Google Wallet: your questions answered
Here's everything to know about the new mobile payment service
By J. R. Raphael | PC World | Published: 13:40, 27 May 2011
Okay, wise guy, what about security? Is this thing actually safe?
Believe it or not, by most measures, it's safer than carrying a physical credit card in your pocket. Google Wallet stores your account info encrypted on a special chip inside your phone. The chip is completely separate from the rest of the phone's hardware and isn't connected to the operating system, either.
Google says only authorised programs like the Google Wallet app can access the chip, and if someone tries to hack into it, it'll automatically self destruct (take that, James Bond!).
I'm still not convinced. What if another program somehow gains access?
Here's what Google says about that:
"Both the Android platform and the Secure Element [chip] are designed to prevent this from happening. Android enforces strict access policies so that malicious applications wouldn't have access to data stored by Google Wallet. Even Google Wallet itself has very limited access to the [chip] and cannot read or write data from its memory. There are multiple levels of protection for data stored on the [chip] and it is protected at the hardware level from snooping or tampering."
If someone else had my phone, then, could they go on a wild shopping spree with my account?
Probably not. First of all, you have to enter a PIN in order to make any payment, so having the phone by itself wouldn't be enough to access your accounts. If you were to lose your phone or somehow get unauthorised charges, it'd work the same way it would with a regular credit card. You'd call your banking company and they'd suspend the account. Any unauthorised charges would be handled the same way they would be if they happened with regular ol' plastic.
According to the crew from GigaOm, Google can also remotely wipe your financial info from your phone if the need arises.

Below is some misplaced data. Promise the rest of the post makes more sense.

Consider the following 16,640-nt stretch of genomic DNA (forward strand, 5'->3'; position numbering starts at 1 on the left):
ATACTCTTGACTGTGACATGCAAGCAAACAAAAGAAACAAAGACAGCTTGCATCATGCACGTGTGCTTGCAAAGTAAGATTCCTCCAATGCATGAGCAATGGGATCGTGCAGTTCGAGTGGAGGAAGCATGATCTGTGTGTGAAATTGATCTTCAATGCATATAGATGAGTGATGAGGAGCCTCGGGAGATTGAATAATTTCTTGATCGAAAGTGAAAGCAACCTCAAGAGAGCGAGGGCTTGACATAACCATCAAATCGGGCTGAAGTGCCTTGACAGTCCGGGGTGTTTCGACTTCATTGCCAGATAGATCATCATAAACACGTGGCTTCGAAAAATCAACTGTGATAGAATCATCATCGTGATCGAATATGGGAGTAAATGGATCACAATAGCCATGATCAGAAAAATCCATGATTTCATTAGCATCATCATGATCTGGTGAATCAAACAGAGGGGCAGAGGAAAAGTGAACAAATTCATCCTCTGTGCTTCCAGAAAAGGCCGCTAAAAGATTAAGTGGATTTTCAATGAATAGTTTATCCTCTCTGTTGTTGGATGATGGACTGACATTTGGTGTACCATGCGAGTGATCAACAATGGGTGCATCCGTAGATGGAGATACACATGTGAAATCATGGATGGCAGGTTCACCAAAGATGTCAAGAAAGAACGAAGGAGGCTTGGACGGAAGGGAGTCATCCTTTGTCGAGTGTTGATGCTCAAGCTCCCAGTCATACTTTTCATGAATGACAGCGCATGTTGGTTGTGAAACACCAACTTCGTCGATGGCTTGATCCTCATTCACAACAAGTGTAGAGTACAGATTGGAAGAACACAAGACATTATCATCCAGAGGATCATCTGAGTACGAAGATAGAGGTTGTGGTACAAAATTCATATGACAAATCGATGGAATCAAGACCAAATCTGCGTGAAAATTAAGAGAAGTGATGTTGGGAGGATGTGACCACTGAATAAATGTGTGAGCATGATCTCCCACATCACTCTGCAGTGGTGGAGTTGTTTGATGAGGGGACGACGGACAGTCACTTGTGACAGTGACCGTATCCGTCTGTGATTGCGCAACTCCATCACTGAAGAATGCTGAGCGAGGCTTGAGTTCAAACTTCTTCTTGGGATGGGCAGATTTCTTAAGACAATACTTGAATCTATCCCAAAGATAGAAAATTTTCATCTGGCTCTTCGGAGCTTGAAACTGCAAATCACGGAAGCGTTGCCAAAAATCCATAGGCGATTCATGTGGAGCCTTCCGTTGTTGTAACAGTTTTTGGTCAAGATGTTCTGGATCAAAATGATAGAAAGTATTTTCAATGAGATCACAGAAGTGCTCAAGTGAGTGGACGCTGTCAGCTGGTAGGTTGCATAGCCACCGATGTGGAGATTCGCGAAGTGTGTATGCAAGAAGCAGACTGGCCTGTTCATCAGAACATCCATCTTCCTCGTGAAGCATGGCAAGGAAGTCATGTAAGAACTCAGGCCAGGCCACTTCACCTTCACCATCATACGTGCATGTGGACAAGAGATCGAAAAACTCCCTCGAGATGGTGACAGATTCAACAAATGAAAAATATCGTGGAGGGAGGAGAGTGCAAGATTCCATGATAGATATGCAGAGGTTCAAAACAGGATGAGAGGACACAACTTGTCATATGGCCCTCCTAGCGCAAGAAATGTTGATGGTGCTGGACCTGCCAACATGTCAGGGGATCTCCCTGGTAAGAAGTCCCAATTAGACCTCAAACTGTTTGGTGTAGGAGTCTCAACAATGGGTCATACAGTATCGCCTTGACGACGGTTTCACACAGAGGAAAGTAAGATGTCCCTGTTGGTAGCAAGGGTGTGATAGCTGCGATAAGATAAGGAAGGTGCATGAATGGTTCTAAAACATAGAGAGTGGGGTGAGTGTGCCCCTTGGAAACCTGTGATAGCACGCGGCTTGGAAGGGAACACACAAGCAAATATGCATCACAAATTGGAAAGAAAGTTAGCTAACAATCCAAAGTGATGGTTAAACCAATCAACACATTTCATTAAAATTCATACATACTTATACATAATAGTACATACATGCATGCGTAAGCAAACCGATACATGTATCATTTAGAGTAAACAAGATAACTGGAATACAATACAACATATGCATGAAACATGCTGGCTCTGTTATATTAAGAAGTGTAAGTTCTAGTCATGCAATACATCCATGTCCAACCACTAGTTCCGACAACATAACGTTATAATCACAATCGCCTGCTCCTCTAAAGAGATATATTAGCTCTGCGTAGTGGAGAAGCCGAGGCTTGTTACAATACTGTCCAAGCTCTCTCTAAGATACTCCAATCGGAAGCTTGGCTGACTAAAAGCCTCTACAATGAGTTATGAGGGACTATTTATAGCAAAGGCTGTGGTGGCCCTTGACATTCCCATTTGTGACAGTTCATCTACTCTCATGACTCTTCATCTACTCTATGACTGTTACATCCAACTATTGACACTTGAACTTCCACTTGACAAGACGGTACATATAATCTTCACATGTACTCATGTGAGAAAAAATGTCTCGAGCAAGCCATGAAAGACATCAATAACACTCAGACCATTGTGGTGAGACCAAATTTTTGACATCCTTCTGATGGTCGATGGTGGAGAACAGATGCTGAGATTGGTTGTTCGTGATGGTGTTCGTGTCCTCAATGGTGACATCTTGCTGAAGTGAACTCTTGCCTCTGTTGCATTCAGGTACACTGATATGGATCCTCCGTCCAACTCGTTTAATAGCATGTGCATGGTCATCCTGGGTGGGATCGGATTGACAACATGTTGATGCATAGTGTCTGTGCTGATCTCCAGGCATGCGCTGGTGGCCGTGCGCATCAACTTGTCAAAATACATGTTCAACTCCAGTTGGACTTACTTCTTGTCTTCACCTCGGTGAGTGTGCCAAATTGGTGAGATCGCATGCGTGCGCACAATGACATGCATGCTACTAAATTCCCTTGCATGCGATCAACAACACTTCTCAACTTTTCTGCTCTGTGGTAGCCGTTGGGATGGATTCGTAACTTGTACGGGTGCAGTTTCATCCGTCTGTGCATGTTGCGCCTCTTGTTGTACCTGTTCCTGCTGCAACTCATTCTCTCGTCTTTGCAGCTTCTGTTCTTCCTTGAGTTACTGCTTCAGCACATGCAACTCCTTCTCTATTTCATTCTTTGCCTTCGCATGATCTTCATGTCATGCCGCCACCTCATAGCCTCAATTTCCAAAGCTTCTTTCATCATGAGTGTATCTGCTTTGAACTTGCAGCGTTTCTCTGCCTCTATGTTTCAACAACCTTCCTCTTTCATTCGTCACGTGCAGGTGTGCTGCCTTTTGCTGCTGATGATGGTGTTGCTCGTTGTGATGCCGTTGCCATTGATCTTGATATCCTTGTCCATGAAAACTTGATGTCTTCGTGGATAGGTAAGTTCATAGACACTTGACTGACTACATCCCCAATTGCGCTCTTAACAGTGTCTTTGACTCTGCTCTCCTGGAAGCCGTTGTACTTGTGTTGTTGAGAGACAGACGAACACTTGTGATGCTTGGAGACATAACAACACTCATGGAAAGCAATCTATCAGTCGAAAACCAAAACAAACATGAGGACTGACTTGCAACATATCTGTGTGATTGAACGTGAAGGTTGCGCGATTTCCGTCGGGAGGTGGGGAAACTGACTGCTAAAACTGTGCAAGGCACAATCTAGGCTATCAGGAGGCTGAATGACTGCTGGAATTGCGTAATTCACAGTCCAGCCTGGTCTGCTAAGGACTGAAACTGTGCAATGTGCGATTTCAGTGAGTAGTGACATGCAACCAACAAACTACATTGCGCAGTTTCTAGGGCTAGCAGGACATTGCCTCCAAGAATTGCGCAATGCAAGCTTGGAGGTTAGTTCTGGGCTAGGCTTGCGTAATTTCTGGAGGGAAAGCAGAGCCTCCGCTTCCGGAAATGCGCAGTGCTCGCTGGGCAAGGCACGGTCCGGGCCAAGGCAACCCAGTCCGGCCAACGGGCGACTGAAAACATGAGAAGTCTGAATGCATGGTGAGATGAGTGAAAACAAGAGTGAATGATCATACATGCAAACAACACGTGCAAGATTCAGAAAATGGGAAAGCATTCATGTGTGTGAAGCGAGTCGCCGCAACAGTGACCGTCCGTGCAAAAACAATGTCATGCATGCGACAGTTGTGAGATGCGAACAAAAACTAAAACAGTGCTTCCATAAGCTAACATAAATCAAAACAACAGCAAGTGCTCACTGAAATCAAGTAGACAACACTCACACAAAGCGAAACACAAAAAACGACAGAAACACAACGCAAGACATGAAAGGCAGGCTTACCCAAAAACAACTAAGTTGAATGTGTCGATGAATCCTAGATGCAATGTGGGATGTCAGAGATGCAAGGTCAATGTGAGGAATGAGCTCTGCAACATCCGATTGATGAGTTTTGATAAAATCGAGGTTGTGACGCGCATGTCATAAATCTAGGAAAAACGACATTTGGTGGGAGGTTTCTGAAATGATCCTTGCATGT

How about that snooping thing? What's to stop someone from using some sort of gizmo to lift my data from my phone when I'm walking around?
Google says a phone's NFC capability is only activated when its screen is powered on, so a transmission wouldn't be possible when the device is idle in your pocket. On top of that, data can only be transmitted when you enter your PIN. All in all, it'd probably be easier for someone to look at the numbers printed on your plastic card than to get them out of your phone.
Will Google be collecting data on me when I use Google Wallet?
The G-gang promises it won't be playing the role of big brother. Google says it receives no data about purchases and records only the time and type of card used in each transaction. That information is stored locally on the phone, and you can always remove it (along with your account info) anytime you want.
Does Google get any of the money I pay?
Negatory. Google takes no cut from purchases made through its Google Wallet system.
Then what is Google getting out of this?
Good question. For one thing, Google Wallet allows Google to add value into its existing products and services, like Android. Compelling features draw in more users, which is what Google is ultimately after.
Google Wallet also integrates with a variety of other Google services, thanks to a component called Google Offers. Google Offers allows you to find virtual coupons to store on your phone, within the Wallet app, and then use when you check out at businesses.
Notably, you find those offers by using Google's official Offers website, currently being beta tested in a handful of cities, or by clicking on relevant links in other Google products like Maps, Latitude and search. Everything brings you back to Google, and that's where Google stands to benefit the most.
Tell me more about this Google Offers thing.
Once Google Offers launches for your city, you'll be able to go online and seek out coupons for retailers in your area. It looks like Google will also offer an option to get coupons in your email each day (ouch, Groupon).
When you check out at a store, you'll just show the virtual coupon to the cashier to get the discount or deal. At certain businesses, you'll be able to redeem the coupon wirelessly using the Google Wallet technology. A bunch of stores are already onboard with this, including such places as American Eagle, Bloomingdale's, Jamba Juice, Macy's, Subway and Walgreens.
I run a business. How can I learn more about Google Wallet and/or Offers from a merchant perspective?
You can contact the Google Wallet gang by emailing email@example.com.